Archive for the ‘North America’ Category


Research points to traditional custodians for clues to sustainable practices. Natalie Parletta reports.

Researchers in British Columbia, Canada excavate ancient shells from the beach of a “clam garden” — a constructed rock-face terrace where Indigenous People cultivated clams.

Mark Wunsch (Greencoast Media, British Columbia, Canada).

Coastal ecosystems are not only threatened by habitat loss and climate change; a breakdown of traditional aquaculture practices could also have contributed significantly to their deterioration.

This has been illustrated by an 11,500-year analysis of human coexistence with clams in British Columbia, Canada, published in the Proceedings of theNational Academy of Sciences.

Ginevra Toniello, from Simon Fraser University, Canada, and colleagues gathered paleoecological, archaeological and modern records of butter clams(Saxidomus gigantea) in the northern Salish Sea to understand their relationship with humans throughout the Holocene.

The cultural significance of these bivalves is revealed by stories, rituals, language and the deep piles of ancient shell middens that line kilometres of coastlines. Archaeological and ethnographic analyses suggest clams were popular food sources harvested seasonally and all year round and enjoyed both fresh and preserved.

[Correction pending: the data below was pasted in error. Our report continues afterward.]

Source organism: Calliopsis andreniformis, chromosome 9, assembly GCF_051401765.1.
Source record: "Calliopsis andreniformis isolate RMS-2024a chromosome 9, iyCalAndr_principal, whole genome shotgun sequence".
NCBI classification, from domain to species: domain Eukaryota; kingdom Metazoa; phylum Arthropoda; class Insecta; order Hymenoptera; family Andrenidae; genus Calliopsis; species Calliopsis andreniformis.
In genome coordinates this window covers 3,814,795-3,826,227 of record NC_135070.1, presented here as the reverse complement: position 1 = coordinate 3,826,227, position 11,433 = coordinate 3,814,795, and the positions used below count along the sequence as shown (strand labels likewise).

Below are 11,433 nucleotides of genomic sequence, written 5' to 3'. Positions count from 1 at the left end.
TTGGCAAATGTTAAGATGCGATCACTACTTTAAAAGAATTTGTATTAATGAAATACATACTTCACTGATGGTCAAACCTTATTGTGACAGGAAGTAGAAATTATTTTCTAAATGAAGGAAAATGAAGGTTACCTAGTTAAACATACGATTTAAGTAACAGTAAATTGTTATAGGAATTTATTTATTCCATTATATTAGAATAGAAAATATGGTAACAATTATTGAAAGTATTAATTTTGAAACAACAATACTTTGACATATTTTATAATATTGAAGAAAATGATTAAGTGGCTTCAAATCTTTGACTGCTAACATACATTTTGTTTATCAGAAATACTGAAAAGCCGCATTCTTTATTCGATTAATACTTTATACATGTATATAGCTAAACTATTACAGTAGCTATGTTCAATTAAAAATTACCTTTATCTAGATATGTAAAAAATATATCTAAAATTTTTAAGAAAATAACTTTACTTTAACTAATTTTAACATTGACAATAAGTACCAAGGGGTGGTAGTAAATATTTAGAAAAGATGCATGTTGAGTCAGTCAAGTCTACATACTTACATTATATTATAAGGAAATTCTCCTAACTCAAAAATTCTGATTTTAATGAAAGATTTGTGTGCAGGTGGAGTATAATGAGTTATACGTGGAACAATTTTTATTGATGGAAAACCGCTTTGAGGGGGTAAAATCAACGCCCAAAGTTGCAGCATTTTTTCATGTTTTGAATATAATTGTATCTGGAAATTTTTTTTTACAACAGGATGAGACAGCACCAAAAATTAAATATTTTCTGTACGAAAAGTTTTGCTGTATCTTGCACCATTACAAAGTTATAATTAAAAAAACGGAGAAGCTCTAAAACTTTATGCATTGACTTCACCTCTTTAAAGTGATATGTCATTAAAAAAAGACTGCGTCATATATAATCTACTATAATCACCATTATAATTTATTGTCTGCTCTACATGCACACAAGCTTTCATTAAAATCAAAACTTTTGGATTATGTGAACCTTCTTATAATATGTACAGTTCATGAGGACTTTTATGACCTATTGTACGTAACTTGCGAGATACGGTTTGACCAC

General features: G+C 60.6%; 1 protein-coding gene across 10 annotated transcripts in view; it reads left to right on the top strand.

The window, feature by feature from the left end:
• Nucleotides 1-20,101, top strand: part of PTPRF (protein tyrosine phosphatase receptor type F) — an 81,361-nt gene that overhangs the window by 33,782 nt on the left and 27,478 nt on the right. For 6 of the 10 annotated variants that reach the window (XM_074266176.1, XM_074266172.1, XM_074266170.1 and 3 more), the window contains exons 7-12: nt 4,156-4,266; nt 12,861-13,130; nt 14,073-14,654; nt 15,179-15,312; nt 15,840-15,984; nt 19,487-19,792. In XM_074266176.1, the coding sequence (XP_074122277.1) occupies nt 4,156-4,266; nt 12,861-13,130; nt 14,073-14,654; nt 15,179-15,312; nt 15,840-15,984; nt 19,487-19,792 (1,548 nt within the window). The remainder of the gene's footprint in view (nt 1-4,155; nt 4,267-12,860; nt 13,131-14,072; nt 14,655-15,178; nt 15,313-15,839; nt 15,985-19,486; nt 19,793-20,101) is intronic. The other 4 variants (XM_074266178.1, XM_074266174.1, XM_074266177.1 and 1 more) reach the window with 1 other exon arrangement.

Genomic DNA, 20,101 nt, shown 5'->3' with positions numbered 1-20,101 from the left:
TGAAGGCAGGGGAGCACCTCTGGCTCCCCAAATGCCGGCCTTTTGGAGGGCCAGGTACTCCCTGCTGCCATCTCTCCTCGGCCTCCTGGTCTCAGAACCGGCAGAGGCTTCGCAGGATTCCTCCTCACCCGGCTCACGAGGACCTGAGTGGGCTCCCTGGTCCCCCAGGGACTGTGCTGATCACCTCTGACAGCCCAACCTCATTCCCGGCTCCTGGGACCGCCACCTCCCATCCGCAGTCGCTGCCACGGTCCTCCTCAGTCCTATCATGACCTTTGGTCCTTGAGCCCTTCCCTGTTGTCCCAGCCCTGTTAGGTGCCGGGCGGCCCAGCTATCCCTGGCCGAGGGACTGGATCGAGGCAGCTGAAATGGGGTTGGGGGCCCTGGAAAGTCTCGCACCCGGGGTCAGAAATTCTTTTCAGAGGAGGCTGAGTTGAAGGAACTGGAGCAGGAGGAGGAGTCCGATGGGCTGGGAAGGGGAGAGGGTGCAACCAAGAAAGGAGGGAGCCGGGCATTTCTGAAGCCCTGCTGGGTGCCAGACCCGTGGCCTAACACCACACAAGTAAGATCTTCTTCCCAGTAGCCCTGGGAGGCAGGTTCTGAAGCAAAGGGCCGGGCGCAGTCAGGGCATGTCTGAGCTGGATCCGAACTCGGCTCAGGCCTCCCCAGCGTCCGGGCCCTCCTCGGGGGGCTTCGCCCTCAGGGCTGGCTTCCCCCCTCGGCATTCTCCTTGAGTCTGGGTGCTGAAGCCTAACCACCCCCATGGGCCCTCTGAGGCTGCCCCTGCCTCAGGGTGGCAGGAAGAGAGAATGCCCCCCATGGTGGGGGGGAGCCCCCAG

Butter clams from 11,500-11,000 years ago (left) and 10,900-9,500 years ago (right) showing the sometimes dramatic differences in size through time.

Archaeological records can also provide insights into the ecological impacts of interactions between humans and fauna, while palaeoecological information can reveal the ecology of species without human interference.

“Taken together,” Toniello and coauthors write, “these two records can offer a powerful lens through which to assess coupled social-ecological systems over broad spatial and temporal scales and can help establish ecological baselines for modern management.”

To peek into the past, the researchers gathered clam shells from middens at five coastal sites and measured the size and width of growth rings in the mollusc’s shells. They put these into context according to their historical location, before, during and after evidence of management by indigenous people and were able to group the samples into seven time periods.

Together, these data allowed them to analyse predictors of clam size throughout the Holocene.

They found the mollusc shells’ size and growth was limited in early postglacial times, but then flourished over the next few millennia until the early-Late Holocene, likely reflecting more favourable habitat conditions.

Middens showed evidence that humans then harvested them around 9000 years ago, and about 5500 years later started constructing clam gardens – “intertidal rock-walled terraces” – as a form of aquaculture management.